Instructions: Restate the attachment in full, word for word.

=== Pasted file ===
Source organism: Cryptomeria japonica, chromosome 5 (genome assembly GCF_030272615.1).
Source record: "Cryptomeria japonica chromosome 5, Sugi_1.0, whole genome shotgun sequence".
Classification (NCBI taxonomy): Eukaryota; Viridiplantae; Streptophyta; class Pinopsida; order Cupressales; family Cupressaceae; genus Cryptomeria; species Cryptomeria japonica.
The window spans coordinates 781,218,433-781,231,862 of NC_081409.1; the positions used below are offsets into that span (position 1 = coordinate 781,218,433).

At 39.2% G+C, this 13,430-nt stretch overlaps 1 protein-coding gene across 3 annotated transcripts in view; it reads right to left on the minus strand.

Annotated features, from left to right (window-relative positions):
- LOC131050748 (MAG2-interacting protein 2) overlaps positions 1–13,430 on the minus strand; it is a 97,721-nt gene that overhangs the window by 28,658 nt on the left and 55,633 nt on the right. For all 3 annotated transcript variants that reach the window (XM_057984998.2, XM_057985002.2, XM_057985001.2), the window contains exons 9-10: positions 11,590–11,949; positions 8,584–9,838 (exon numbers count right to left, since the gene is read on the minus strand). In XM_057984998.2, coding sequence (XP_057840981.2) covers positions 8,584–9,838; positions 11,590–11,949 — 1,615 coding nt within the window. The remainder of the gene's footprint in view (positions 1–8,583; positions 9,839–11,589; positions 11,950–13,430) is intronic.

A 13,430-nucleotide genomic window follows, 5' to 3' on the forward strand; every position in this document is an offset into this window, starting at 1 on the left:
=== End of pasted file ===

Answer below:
Source organism: Cryptomeria japonica, chromosome 5 (genome assembly GCF_030272615.1).
Source record: "Cryptomeria japonica chromosome 5, Sugi_1.0, whole genome shotgun sequence".
Classification (NCBI taxonomy): Eukaryota; Viridiplantae; Streptophyta; class Pinopsida; order Cupressales; family Cupressaceae; genus Cryptomeria; species Cryptomeria japonica.
The window spans coordinates 781,218,433-781,231,862 of NC_081409.1; the positions used below are offsets into that span (position 1 = coordinate 781,218,433).

At 39.2% G+C, this 13,430-nt stretch overlaps 1 protein-coding gene across 3 annotated transcripts in view; it reads right to left on the minus strand.

Annotated features, from left to right (window-relative positions):
- LOC131050748 (MAG2-interacting protein 2) overlaps positions 1–13,430 on the minus strand; it is a 97,721-nt gene that overhangs the window by 28,658 nt on the left and 55,633 nt on the right. For all 3 annotated transcript variants that reach the window (XM_057984998.2, XM_057985002.2, XM_057985001.2), the window contains exons 9-10: positions 11,590–11,949; positions 8,584–9,838 (exon numbers count right to left, since the gene is read on the minus strand). In XM_057984998.2, coding sequence (XP_057840981.2) covers positions 8,584–9,838; positions 11,590–11,949 — 1,615 coding nt within the window. The remainder of the gene's footprint in view (positions 1–8,583; positions 9,839–11,589; positions 11,950–13,430) is intronic.

A 13,430-nucleotide genomic window follows, 5' to 3' on the forward strand; every position in this document is an offset into this window, starting at 1 on the left: